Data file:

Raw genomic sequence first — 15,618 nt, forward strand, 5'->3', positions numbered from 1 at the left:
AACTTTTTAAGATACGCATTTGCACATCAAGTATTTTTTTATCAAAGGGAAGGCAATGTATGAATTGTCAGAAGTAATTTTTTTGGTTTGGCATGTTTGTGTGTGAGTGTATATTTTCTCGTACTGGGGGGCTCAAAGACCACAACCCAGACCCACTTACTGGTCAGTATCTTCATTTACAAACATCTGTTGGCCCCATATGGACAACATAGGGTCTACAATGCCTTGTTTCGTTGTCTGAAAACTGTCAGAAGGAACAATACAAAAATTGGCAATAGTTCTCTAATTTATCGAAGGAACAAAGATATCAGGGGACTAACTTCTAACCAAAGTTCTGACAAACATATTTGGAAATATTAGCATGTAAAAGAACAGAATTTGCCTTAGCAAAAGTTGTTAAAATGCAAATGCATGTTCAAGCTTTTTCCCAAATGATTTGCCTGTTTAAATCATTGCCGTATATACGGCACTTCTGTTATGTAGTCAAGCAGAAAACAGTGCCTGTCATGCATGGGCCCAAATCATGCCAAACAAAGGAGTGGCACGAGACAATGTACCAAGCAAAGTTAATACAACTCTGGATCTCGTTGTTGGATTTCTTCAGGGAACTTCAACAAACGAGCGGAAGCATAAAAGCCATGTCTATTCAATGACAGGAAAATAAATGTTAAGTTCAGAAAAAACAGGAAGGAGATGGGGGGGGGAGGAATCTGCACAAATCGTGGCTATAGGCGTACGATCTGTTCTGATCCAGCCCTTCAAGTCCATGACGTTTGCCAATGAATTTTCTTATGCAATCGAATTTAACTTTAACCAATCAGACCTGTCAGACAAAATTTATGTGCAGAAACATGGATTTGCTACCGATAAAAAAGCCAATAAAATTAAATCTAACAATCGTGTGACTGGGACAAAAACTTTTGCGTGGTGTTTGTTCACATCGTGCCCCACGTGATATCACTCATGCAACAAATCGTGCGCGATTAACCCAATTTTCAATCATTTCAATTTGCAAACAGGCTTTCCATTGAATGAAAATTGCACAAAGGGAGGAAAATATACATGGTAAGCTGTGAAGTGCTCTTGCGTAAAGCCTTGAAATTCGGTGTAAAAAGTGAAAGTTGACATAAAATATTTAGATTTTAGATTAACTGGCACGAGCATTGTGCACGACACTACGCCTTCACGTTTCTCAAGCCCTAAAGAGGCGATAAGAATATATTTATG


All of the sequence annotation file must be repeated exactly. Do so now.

Raw genomic sequence first — 15,618 nt, forward strand, 5'->3', positions numbered from 1 at the left:
AACTTTTTAAGATACGCATTTGCACATCAAGTATTTTTTTATCAAAGGGAAGGCAATGTATGAATTGTCAGAAGTAATTTTTTTGGTTTGGCATGTTTGTGTGTGAGTGTATATTTTCTCGTACTGGGGGGCTCAAAGACCACAACCCAGACCCACTTACTGGTCAGTATCTTCATTTACAAACATCTGTTGGCCCCATATGGACAACATAGGGTCTACAATGCCTTGTTTCGTTGTCTGAAAACTGTCAGAAGGAACAATACAAAAATTGGCAATAGTTCTCTAATTTATCGAAGGAACAAAGATATCAGGGGACTAACTTCTAACCAAAGTTCTGACAAACATATTTGGAAATATTAGCATGTAAAAGAACAGAATTTGCCTTAGCAAAAGTTGTTAAAATGCAAATGCATGTTCAAGCTTTTTCCCAAATGATTTGCCTGTTTAAATCATTGCCGTATATACGGCACTTCTGTTATGTAGTCAAGCAGAAAACAGTGCCTGTCATGCATGGGCCCAAATCATGCCAAACAAAGGAGTGGCACGAGACAATGTACCAAGCAAAGTTAATACAACTCTGGATCTCGTTGTTGGATTTCTTCAGGGAACTTCAACAAACGAGCGGAAGCATAAAAGCCATGTCTATTCAATGACAGGAAAATAAATGTTAAGTTCAGAAAAAACAGGAAGGAGATGGGGGGGGGAGGAATCTGCACAAATCGTGGCTATAGGCGTACGATCTGTTCTGATCCAGCCCTTCAAGTCCATGACGTTTGCCAATGAATTTTCTTATGCAATCGAATTTAACTTTAACCAATCAGACCTGTCAGACAAAATTTATGTGCAGAAACATGGATTTGCTACCGATAAAAAAGCCAATAAAATTAAATCTAACAATCGTGTGACTGGGACAAAAACTTTTGCGTGGTGTTTGTTCACATCGTGCCCCACGTGATATCACTCATGCAACAAATCGTGCGCGATTAACCCAATTTTCAATCATTTCAATTTGCAAACAGGCTTTCCATTGAATGAAAATTGCACAAAGGGAGGAAAATATACATGGTAAGCTGTGAAGTGCTCTTGCGTAAAGCCTTGAAATTCGGTGTAAAAAGTGAAAGTTGACATAAAATATTTAGATTTTAGATTAACTGGCACGAGCATTGTGCACGACACTACGCCTTCACGTTTCTCAAGCCCTAAAGAGGCGATAAGAATATATTTATG